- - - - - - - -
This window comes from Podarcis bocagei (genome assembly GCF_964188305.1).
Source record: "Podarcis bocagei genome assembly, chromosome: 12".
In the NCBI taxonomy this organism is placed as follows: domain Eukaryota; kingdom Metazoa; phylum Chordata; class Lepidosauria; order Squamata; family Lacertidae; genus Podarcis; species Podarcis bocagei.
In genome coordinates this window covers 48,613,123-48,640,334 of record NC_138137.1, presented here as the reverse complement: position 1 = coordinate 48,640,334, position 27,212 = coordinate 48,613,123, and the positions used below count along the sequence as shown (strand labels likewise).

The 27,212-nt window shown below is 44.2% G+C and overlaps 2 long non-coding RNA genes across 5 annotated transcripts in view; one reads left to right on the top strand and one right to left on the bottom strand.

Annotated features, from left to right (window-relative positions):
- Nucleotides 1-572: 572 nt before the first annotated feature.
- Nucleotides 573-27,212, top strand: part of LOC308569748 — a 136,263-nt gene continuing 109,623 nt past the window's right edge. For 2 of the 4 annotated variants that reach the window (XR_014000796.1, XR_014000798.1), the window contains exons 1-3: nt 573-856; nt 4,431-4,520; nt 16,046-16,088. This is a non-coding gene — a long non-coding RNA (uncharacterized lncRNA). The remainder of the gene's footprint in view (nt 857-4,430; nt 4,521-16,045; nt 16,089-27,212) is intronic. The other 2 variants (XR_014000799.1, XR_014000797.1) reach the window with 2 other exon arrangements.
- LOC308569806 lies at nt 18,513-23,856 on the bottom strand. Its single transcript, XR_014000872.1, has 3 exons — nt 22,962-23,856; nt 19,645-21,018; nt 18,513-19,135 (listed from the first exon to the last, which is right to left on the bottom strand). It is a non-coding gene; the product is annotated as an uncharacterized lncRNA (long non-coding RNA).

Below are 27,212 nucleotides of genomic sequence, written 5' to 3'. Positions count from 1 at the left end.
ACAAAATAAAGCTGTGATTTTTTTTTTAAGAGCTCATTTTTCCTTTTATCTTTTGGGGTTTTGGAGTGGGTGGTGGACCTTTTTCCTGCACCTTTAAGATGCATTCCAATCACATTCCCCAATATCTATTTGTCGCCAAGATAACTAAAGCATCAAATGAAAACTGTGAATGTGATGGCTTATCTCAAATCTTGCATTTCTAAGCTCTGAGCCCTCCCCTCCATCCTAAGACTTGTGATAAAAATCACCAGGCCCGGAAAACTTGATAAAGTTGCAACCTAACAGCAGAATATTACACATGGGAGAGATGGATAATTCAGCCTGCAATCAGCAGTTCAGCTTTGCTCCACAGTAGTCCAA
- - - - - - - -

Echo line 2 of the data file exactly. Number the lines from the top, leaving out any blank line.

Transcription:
Source record: "Podarcis bocagei genome assembly, chromosome: 12".